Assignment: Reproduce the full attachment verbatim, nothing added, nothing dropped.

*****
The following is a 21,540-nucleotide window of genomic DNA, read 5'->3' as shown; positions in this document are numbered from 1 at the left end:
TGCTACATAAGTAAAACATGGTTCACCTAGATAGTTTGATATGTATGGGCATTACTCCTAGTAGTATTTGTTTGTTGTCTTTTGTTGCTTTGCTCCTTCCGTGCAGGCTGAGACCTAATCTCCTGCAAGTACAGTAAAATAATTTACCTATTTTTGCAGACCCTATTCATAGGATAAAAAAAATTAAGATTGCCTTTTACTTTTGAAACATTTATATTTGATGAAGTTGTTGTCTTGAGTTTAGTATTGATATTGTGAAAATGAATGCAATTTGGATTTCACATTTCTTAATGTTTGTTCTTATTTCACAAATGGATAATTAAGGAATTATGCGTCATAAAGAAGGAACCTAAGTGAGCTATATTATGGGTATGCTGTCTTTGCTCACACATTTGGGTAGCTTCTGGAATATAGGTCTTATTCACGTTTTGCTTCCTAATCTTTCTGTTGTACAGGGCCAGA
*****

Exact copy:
The following is a 21,540-nucleotide window of genomic DNA, read 5'->3' as shown; positions in this document are numbered from 1 at the left end:
TGCTACATAAGTAAAACATGGTTCACCTAGATAGTTTGATATGTATGGGCATTACTCCTAGTAGTATTTGTTTGTTGTCTTTTGTTGCTTTGCTCCTTCCGTGCAGGCTGAGACCTAATCTCCTGCAAGTACAGTAAAATAATTTACCTATTTTTGCAGACCCTATTCATAGGATAAAAAAAATTAAGATTGCCTTTTACTTTTGAAACATTTATATTTGATGAAGTTGTTGTCTTGAGTTTAGTATTGATATTGTGAAAATGAATGCAATTTGGATTTCACATTTCTTAATGTTTGTTCTTATTTCACAAATGGATAATTAAGGAATTATGCGTCATAAAGAAGGAACCTAAGTGAGCTATATTATGGGTATGCTGTCTTTGCTCACACATTTGGGTAGCTTCTGGAATATAGGTCTTATTCACGTTTTGCTTCCTAATCTTTCTGTTGTACAGGGCCAGA